The team performed the study using 48 obesity-prone rats, half of which were obese, and a diet in which 45 percent of calories came from fat and 35 percent came from carbohydrates. All the rats were six weeks old when the study began. For the next 90 days they were fed either a cherry-enriched diet, or a diet that contained an equivalent number of carbohydrates and calories.

At the end of the study, the rats had blood tests for glucose, cholesterol and triglyceride levels, received scans to measure their body fat and to see where the fat had collected, and had tests for two plasma inflammation markers: TNF-alpha and interleukin-6.

These two molecules are related to the level of vascular inflammation, or immune-system reaction to blood-vessel walls, that is often seen in people and animals with cardiovascular disease. While inflammation is a normal process the body uses to fight off infection or injury, according to recent science, a chronic state of inflammation may increase the risk for a number of diseases.

The cherries were Montmorency tart cherries grown in Michigan, which is the nation's largest producer of tart cherries. They are different from the sweet Bing cherries that are often eaten fresh. Tart cherries have higher concentrations of antioxidant anthocyanins than sweet cherries.

By the end of the study, the rats that received the cherries had lower body weight, fat mass, total cholesterol, triglyceride, TNF-alpha and IL-6 than the rats that did not receive cherries. In all, TNF-alpha was reduced by 50 percent in the lean rats and 40 percent in the obese rats and IL-6 was lowered by 31 percent in the obese rats and 38 percent in the lean rats.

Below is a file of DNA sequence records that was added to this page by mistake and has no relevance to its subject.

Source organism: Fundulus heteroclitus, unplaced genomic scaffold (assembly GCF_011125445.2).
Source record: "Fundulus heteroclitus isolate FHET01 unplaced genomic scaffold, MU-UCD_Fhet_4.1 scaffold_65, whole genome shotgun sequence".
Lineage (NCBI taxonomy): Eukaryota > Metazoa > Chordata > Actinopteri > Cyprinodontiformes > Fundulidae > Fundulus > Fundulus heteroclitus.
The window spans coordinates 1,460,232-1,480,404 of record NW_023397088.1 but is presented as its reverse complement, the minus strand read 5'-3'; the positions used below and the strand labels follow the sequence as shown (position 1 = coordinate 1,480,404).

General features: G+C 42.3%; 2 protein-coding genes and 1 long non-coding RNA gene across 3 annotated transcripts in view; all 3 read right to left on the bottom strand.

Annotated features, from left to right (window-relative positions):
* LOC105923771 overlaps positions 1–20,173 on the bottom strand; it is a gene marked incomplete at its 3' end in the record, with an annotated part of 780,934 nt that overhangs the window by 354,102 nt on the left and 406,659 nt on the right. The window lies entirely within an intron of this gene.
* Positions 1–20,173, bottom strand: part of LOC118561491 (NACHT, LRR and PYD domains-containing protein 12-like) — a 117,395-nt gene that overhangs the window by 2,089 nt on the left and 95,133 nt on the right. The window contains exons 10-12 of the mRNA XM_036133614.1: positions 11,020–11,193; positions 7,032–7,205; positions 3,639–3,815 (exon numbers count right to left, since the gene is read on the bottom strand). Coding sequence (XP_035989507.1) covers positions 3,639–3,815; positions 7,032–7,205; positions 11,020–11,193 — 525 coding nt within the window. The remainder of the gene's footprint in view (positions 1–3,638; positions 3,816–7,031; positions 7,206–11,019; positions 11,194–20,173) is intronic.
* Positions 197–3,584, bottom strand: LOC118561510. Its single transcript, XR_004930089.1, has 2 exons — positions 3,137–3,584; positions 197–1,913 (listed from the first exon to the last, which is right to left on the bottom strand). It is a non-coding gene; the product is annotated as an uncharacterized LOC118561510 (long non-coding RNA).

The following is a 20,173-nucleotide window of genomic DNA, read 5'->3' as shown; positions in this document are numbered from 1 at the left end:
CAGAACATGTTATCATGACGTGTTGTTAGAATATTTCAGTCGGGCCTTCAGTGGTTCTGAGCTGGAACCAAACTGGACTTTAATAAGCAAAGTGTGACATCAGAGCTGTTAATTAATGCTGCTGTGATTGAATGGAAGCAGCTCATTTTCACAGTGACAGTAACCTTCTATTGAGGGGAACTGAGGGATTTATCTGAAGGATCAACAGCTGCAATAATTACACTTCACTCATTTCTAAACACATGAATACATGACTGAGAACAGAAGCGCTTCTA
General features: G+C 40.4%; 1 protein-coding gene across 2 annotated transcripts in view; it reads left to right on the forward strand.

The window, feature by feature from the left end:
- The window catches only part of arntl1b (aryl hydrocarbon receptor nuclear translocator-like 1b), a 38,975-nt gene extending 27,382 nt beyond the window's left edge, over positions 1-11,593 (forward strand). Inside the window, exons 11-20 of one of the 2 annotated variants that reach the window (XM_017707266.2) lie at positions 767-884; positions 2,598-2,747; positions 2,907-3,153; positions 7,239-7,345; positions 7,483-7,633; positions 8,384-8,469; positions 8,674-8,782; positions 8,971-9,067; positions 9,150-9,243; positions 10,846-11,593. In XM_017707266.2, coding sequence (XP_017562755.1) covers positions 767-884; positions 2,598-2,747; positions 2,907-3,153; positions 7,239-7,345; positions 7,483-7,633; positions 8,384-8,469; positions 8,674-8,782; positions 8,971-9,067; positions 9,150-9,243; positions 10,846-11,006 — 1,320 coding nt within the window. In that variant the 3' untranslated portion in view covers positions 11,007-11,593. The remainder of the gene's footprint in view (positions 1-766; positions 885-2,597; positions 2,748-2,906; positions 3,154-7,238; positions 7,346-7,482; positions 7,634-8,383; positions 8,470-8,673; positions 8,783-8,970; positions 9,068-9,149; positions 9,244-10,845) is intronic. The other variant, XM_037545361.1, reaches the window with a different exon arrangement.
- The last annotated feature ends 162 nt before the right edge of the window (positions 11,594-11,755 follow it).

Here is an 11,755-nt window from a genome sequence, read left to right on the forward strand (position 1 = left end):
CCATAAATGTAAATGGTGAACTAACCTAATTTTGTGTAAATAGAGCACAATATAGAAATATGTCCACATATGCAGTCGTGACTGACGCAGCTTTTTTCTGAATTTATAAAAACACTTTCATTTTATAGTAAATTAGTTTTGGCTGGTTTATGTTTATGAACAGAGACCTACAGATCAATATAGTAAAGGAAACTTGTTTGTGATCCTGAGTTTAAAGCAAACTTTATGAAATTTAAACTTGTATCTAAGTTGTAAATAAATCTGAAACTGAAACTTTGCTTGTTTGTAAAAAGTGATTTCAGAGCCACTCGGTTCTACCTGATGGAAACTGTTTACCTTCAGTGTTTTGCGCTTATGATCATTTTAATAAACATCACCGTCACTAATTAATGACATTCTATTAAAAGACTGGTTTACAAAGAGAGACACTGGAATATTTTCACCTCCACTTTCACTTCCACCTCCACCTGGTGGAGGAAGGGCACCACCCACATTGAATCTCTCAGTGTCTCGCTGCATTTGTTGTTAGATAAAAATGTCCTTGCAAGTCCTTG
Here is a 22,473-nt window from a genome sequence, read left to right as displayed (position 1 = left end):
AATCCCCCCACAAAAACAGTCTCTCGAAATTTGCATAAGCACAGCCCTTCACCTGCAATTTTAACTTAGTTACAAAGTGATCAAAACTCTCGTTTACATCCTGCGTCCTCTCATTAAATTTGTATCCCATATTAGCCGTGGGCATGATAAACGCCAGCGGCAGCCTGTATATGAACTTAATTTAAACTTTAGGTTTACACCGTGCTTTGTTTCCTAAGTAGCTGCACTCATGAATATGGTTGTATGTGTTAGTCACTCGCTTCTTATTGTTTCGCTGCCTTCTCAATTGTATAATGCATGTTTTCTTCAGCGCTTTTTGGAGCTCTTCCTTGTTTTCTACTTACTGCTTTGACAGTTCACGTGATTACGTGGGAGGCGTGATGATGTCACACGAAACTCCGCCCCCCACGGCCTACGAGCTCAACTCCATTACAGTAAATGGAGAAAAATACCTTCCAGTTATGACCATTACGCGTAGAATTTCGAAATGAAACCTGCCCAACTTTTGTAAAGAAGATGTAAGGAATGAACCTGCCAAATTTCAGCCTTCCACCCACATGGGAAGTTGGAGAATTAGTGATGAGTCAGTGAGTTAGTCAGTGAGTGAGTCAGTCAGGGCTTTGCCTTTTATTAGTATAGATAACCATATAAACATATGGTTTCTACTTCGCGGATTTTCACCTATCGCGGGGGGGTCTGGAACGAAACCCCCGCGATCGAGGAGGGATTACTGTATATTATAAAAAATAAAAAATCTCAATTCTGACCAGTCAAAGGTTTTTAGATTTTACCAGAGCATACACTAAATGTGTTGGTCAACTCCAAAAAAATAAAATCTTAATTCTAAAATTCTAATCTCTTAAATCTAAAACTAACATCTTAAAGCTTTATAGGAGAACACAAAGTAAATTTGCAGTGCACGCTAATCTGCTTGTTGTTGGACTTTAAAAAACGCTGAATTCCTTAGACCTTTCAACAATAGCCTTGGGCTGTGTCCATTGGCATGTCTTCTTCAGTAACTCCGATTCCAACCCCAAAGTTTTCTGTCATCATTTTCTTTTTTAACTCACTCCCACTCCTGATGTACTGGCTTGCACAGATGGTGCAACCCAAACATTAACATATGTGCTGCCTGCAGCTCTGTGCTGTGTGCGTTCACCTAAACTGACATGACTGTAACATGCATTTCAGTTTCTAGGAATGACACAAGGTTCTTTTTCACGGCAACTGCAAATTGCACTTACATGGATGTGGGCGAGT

The obese rats that received cherries also had lower-weight retroperitoneal fat, a type of belly fat that has been associated with especially high cardiovascular risk and inflammation in humans.

In addition to Seymour and Bolling, the research team includes Daniel Urcuyo-Llanes, Ara Kirakosyan, Peter B. Kaufman, and Sarah K. Lewis of U-M, and Maurice Bennink of Michigan State University.

Even as the Cardioprotection Laboratory team continues its work in animals, U-M Integrative Medicine co-director Sara Warber, M.D., an assistant professor of family medicine at the U-M Medical School, is preparing to lead a pilot clinical trial of whole tart cherries in humans.

Source: Press Release by Kara Gavin, Univ. of Michigan Health System
May 4, 2008 11:51 PM
Thanks for the info.........hard to find tart cherries this time of year, may look in the frozen
May 5, 2008 4:31 PM
Try canned.
May 5, 2008 4:31 PM
Or dried, add them to a salad so you don't eat too many -- high in carbs probably
May 5, 2008 4:33 PM
I think I read about cherry powder somewhere too, probably could add that to water or something.
May 7, 2008 9:38 PM
Bump for belly fat question.... might work.
May 7, 2008 9:49 PM
Hey, Friend! I'm here. Thanks for the information.
May 7, 2008 9:54 PM

Hey, Friend! I'm here. Thanks for the information.